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Racial and non-racial discrimination and smoking status among South African adults 10 years after apartheid
  1. Lauren M Dutra1,
  2. David R Williams2,
  3. Ichiro Kawachi2,
  4. Cassandra A Okechukwu2
  1. 1The Center for Tobacco Control Research and Education, University of California San Francisco, San Francisco, California, USA
  2. 2Department of Social and Behavioral Sciences, Harvard School of Public Health, Boston, Massachusetts, USA
  1. Correspondence to Dr Lauren M Dutra, University of California San Francisco, Center for Tobacco Control Research and Education, 530 Parnassus Avenue, Suite 366, San Francisco, CA 94143-1390, USA; lauren.dutra{at}


Background Despite a long history of discrimination and persisting racial disparities in smoking prevalence, little research exists on the relationship between discrimination and smoking in South Africa.

Methods This analysis examined chronic (day-to-day) and acute (lifetime) experiences of racial and non-racial (eg, age, gender or physical appearance) discrimination and smoking status among respondents to the South Africa Stress and Health study. Logistic regression models were constructed using SAS-Callable SUDAAN.

Results Both chronic racial discrimination (RR=1.45, 95% CI 1.14 to 1.85) and chronic non-racial discrimination (RR=1.69, 95% CI 1.37 to 2.08) predicted a higher risk of smoking, but neither type of acute discrimination did. Total (sum of racial and non-racial) chronic discrimination (RR=1.46, 95% CI 1.20 to 1.78) and total acute discrimination (RR=1.28, 95% CI 1.01 to 1.60) predicted a higher risk of current smoking.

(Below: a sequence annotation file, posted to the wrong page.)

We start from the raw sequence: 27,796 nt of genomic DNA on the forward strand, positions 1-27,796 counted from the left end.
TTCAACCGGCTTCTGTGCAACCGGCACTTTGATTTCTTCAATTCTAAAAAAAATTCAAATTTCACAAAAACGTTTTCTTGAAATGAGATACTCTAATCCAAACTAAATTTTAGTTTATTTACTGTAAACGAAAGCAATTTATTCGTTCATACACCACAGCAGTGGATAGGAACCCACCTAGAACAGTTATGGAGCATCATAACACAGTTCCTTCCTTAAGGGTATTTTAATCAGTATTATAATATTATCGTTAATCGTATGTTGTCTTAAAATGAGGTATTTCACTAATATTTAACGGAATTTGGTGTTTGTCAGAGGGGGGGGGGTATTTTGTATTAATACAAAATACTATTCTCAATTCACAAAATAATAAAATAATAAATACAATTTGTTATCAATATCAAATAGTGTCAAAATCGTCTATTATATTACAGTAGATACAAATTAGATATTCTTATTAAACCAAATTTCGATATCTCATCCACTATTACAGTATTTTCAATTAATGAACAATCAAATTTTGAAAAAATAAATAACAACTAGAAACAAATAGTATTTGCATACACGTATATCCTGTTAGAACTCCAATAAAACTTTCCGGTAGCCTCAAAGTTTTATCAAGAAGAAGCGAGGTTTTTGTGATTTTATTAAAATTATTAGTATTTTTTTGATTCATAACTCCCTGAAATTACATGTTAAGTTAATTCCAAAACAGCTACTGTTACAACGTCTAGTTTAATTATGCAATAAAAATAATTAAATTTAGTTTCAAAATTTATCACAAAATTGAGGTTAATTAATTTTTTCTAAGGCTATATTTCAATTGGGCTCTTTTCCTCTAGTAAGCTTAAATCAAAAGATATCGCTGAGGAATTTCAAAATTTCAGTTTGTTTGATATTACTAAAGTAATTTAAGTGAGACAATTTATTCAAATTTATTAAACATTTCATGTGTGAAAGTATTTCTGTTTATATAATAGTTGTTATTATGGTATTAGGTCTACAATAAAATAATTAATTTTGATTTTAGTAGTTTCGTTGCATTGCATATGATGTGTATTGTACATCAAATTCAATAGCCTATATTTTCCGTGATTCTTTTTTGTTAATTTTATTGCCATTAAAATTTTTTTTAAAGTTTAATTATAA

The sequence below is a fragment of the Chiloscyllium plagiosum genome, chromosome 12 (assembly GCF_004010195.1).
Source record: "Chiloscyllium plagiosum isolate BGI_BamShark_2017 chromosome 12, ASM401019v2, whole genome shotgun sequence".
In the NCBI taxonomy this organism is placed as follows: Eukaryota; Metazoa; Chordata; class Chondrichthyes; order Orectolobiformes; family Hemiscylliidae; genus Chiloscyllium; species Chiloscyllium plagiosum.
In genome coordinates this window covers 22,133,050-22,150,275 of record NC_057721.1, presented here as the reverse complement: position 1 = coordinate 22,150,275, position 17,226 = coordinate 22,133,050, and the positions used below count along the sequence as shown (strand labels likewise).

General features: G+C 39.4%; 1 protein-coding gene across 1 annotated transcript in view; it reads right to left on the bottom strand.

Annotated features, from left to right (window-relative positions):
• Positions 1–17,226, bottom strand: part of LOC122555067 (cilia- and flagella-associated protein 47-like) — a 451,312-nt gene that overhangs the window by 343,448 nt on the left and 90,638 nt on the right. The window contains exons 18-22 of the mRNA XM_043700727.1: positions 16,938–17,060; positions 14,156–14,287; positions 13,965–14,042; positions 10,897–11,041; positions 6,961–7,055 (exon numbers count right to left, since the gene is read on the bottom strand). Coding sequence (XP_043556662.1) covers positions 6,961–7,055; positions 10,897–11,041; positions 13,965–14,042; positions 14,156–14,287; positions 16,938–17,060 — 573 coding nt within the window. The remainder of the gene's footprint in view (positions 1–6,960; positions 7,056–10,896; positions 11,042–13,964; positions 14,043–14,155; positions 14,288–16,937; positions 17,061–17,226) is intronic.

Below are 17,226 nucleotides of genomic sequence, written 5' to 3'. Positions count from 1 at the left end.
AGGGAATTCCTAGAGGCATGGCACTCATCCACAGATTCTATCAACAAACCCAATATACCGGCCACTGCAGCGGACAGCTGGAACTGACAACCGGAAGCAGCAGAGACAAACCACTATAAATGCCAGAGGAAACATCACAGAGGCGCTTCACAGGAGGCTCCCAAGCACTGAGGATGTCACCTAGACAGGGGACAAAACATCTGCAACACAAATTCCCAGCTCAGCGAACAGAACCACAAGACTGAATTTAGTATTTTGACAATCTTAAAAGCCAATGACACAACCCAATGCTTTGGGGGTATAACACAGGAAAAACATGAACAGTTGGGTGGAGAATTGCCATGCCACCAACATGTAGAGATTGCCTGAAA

Conclusions Racial and non-racial discrimination may be related to South African adults’ smoking behaviour, but this relationship likely varies by the timing and frequency of these experiences. Future research should use longitudinal data to identify the temporal ordering of the relationships studied, include areas outside of South Africa to increase generalisability and consider the implications of these findings for smoking cessation approaches in South Africa.

  • Disparities
  • Priority/special populations
  • Global health

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